So why is it that these two peppers are so similar? Just like most chili peppers, both of these peppers are varieties of vegetable from the same larger species - Capsicum annuum.

Within this family of vegetables, there are a lot of similar but slightly different peppers that carry profiles that either complement or compete with each other. Each specific plant variety within this family has unique flavor, but there are some overlaps.

And pepperoncini and banana peppers are one of those overlaps!

If you want to get more specific, pepperoncini could actually be considered a very specific kind of banana pepper. There are many different kinds of banana peppers, as it is a larger, categorical term.

Pepperoncini refer to a specific, Italian variety of banana pepper, so their overlapping characteristics occur because they are members of the same category!

Which Pepper Should I Use?

The answer to this question depends largely on what you want to use it for and the availability at your local market!

Fresh

Generally speaking, banana peppers are much more easy to find as fresh produce than pepperoncini. So, if you want to use a fresh pepper for a recipe, you’re probably want to look for a banana pepper instead of pepperoncini. The sweetness of the banana pepper is also preferable in most fresh applications.

Stuffed Peppers

Also, the thicker walls of the banana pepper are better for hearty recipes such as a stuffed pepper. Stuffing pepperoncini might be hard because of the thin walls, so you should stick to a banana pepper instead.

Pizza

If you’re making pizza at home or ordering pizza from a local establishment, you’re likely to see banana peppers on the list of options. The banana peppers are often used as a tasty, tangy topping for pizza.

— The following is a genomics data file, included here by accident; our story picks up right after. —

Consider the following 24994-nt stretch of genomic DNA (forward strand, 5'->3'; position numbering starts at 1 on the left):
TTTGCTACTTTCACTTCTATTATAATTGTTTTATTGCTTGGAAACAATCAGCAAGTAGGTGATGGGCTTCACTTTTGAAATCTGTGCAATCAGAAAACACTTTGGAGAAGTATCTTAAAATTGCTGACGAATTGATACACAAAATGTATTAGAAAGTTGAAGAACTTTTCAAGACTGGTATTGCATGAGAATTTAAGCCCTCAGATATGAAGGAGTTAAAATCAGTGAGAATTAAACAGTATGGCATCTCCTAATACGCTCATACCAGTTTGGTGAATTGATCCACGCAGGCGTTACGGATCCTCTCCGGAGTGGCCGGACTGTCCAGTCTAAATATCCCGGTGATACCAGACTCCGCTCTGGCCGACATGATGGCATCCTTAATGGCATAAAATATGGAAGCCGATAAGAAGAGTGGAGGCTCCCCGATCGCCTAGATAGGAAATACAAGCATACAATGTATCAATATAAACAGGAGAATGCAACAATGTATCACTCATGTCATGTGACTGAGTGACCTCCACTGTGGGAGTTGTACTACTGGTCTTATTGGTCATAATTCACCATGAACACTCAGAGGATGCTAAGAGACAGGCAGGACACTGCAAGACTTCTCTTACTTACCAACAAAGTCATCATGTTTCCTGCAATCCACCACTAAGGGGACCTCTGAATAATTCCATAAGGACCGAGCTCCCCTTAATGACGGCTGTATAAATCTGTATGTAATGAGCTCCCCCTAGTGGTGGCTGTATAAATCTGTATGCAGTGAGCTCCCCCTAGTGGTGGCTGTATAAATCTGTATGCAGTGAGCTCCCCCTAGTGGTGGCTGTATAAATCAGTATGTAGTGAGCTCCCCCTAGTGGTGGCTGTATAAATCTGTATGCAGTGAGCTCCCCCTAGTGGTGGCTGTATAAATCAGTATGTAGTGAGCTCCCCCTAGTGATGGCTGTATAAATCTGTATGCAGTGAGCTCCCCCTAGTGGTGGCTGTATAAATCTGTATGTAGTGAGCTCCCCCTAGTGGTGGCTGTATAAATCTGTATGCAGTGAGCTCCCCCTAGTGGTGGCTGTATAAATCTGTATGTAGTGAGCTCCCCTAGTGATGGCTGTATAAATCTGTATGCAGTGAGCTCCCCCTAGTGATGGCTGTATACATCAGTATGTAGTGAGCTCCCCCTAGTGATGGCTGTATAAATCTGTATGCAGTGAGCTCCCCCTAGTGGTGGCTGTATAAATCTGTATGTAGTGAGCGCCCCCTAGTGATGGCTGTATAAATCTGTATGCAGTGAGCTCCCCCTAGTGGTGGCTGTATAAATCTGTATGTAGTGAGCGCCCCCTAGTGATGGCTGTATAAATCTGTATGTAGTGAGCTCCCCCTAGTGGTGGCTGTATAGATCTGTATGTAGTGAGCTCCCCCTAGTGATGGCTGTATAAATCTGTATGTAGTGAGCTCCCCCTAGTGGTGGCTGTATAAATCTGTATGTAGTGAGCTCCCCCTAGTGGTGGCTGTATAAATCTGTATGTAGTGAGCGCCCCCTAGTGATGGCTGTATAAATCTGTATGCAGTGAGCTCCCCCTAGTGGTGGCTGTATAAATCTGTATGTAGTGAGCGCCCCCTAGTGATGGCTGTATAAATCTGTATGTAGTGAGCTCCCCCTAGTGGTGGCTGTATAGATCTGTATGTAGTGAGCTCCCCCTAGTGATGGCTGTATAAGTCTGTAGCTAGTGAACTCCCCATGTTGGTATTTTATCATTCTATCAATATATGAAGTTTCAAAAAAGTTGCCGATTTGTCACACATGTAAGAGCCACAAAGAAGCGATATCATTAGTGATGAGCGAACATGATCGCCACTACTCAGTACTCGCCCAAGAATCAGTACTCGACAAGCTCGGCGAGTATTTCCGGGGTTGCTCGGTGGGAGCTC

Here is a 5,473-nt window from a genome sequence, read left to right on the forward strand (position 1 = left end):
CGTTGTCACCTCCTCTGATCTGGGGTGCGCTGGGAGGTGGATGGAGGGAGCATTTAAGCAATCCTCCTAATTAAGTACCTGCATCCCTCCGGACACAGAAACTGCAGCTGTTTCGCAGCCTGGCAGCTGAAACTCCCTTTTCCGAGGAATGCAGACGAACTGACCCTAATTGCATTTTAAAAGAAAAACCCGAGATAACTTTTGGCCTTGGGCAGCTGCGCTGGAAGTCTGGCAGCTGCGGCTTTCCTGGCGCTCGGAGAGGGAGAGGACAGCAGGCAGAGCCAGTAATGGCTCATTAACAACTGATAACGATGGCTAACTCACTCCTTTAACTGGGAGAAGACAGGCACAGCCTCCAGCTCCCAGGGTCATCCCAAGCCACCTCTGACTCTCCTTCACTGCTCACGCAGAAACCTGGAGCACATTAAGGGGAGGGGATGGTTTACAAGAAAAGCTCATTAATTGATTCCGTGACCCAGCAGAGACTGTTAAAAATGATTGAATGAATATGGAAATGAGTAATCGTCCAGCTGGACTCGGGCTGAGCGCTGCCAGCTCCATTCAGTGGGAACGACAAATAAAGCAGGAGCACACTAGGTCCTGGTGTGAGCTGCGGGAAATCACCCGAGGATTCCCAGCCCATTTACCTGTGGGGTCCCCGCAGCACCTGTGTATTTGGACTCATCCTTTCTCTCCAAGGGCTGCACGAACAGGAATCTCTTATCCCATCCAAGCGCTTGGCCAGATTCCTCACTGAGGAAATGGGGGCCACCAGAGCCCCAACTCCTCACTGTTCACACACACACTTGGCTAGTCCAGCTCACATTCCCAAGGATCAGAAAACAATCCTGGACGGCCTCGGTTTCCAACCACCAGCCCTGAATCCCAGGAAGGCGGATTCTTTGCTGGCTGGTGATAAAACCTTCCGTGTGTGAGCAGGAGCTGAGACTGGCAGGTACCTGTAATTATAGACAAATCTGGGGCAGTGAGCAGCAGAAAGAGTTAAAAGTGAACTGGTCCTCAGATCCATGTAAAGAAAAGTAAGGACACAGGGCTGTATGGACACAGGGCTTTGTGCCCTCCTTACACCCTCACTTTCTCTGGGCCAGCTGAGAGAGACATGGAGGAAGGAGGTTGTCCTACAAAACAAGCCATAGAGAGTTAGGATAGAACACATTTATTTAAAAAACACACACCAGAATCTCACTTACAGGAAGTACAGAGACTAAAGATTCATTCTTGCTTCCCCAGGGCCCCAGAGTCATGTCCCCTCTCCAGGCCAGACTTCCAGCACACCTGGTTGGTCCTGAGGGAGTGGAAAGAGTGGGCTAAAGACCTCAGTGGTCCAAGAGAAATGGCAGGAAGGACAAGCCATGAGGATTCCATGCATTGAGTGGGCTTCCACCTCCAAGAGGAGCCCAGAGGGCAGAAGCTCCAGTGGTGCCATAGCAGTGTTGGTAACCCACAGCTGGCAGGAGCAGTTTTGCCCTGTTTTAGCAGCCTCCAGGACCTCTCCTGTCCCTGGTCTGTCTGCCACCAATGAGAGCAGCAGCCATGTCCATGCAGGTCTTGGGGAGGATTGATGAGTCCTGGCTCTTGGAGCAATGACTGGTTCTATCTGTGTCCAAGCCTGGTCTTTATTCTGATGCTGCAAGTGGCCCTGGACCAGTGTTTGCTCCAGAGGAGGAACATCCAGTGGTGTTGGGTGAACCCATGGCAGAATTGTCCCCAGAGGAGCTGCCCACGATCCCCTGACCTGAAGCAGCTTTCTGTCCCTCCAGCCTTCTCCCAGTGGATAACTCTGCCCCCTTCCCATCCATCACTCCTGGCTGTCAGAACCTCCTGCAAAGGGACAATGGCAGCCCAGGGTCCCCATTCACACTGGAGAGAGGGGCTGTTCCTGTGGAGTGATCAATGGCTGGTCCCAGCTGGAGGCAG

Pickled Peppers

When you want a pickled pepper, the pepperoncini wins out over the banana pepper. The thinner walls make it a better pickling pepper, and the tangy flavor works well in many pickling liquids.

Let’s take a look at the awesome process of pickling pepperoncini - your mouth will be watering by the end of the video!

While it is possible to buy pickled banana peppers, they don’t have as tangy of a pickle flavor as the pepperoncini.

Conclusion

There you have it - everything you need to know about pepperoncini vs banana peppers! These two very similar peppers have their own unique merits, and you should choose between them accordingly.

Still, they’re both delicious and have their own special place in my kitchen. If I can’t find one, I use the other, as the taste isn’t different enough to matter. Don’t stress out if you can’t find one of the other - just make a substitution!

Do you like banana peppers and pepperoncini? Let me know in the comments below!

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Sophia Gardner
 

I'm Sophia, food blogger, dog lover, homemade cooking and travel passion. I really hope you enjoy my blog, i'll do my best to share great recipes, healthy living tips and just general 'food' thoughts!